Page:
I think what I like most about the sample, other than the colours which are very definitely 'me' with their muted vibe, is the juxtaposition between the shine of the background and the rough bulk of the wool stones. I also like how the rips of the nylon make the whole thing look more organic and give extra interest in the background. I really love it. I originally thought I'd fill in the gaps with french knots but thought the sample looked good without them. Then I had a chat to myself and thought I should at least TRY them,  since it might look even better and anyway - this is a sample not a finished piece, and I can't keep treating samples like they are a finished artwork!

In the meantime I thought I'd see what a bit of french knitting looked like weaved between the stones (though I didn't stitch it down, its good to see the effect though).


 Heres with some french knots added (in a blended navy/black cotton if you're interested). I thought I'd be putting them in more densely but as soon as I'd started in the centre I realised it wasn't doing anything for the textile. The thing I loved (the matt against the shine, and the definition of the stones) was being lost and marred by the knots. I kept going to see what a few different densities did but I know I prefer without the french knots. At least I tried though and I'm glad I did.


Saturday, 4 August 2012

Leno Weave

I was looking into Chenille fabric yesterday after reading the chapter about it in The Complete Photo Guide to Textile Art by Susan Stein. In my browsing I read the wikipedia article on Chenille and noticed the link to 'leno' was in red. I'd never seen this before so found out that it was an article that Wikipedia considers should be written but hasn't yet been done. Long story short - I wrote it! I had to register and find out how to edit the articles and learn a coding language called Wiki Text!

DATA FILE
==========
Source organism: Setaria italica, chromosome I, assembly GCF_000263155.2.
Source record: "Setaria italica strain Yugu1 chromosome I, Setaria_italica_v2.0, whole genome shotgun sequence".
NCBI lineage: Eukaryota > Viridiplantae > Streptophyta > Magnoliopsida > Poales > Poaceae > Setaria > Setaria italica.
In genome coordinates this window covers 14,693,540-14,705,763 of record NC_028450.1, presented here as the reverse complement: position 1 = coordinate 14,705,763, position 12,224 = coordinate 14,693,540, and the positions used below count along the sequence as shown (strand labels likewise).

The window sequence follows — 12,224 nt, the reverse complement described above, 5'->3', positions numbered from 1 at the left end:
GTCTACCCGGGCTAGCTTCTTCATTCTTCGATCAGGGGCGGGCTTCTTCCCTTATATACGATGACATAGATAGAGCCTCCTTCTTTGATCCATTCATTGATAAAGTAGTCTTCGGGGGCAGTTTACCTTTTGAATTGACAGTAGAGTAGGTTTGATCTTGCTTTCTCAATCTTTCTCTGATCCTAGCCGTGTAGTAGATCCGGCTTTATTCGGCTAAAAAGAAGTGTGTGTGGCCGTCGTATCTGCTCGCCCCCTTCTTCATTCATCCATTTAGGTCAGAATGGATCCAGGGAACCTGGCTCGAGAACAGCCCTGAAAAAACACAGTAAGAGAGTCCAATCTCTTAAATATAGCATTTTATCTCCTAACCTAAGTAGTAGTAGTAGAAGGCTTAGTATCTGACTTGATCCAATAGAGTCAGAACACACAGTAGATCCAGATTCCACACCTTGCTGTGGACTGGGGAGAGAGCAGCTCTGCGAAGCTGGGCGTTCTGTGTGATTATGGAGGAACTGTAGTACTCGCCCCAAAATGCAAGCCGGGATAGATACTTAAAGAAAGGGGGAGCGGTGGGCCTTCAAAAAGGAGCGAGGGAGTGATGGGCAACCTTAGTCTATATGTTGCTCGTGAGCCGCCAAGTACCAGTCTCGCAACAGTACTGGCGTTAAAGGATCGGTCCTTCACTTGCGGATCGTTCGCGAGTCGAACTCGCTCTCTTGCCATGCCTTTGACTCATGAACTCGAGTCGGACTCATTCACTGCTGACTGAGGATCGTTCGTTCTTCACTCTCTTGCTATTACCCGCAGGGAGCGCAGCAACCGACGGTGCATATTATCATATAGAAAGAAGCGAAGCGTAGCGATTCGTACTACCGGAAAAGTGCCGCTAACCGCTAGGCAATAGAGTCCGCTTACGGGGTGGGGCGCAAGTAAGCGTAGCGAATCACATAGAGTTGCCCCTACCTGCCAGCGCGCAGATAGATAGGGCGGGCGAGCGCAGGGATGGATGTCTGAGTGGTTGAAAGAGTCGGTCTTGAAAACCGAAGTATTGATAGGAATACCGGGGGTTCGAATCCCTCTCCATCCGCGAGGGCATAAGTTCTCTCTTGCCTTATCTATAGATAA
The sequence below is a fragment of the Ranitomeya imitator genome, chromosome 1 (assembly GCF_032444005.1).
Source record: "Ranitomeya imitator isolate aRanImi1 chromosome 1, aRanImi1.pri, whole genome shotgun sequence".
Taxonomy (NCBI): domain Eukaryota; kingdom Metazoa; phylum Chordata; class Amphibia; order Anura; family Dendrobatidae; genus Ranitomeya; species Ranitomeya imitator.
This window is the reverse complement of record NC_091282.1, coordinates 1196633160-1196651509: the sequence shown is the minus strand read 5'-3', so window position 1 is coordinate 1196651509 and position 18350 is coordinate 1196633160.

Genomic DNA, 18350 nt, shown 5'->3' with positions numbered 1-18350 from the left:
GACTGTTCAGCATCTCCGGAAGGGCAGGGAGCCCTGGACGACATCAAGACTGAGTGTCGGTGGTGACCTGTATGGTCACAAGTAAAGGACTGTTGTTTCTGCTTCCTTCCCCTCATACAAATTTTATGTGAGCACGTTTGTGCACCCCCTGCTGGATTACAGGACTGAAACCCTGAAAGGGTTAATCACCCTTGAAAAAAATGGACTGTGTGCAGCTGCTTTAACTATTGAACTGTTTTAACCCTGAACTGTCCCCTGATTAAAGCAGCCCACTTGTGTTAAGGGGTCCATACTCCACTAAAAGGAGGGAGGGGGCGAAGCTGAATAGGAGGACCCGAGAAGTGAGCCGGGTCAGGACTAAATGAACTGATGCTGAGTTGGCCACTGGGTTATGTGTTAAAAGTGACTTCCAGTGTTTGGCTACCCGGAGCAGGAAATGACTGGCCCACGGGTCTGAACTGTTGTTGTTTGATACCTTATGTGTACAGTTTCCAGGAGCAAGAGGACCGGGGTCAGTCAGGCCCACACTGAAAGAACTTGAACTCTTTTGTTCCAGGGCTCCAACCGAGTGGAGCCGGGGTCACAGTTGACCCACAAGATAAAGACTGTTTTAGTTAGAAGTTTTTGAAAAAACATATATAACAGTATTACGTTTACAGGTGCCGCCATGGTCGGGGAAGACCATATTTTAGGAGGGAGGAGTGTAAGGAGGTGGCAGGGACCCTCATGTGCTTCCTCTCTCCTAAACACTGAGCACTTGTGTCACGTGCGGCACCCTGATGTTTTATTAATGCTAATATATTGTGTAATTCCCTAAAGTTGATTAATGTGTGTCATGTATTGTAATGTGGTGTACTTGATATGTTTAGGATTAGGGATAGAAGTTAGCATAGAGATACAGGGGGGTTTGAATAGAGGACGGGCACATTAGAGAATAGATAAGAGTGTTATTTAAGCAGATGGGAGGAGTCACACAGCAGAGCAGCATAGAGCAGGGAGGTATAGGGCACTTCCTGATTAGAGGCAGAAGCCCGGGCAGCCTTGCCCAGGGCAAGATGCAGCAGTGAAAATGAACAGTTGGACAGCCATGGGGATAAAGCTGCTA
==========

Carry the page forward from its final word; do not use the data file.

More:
Here is a link to the article...
Leno Weave

Friday, 3 August 2012

Project 2, Stage 5

Firstly, I did some freehand machine embroidery - lots of fun! I took some inspiration from some of project 1s exercises. Its really hard to go in straight lines so I think the best way is to embrace the sketchy nature of machine embroidery - the circles and the scribbly shading example look the best. I ended with a little test adjusting the tension but couldn't seem to find much difference in the three rows - perhaps something to look at further.


This last sample took me a few days! I started out with light  blue stranded cotton in different directions, I've then branched out to try different colours, silk, perle cotton, cotton blends, wool, sewing thread and chenille. I also introduced different directions in the satin stitch and made sure I had a diamond shape and chevrons. Towards the bottom I did a few small samples of different stitches. I made notes in my sketchbook referencing various aspects.



I always work my samples onto 6x4 inch sized rectangles, its something I decided a few years ago after becoming obsessed with Sharon Bs blog and her never-ending band sampler. I love all the random experiments being tied together with one uniform shape. But I can't help but feel my recent obsession with slate and rain has crept into this sample!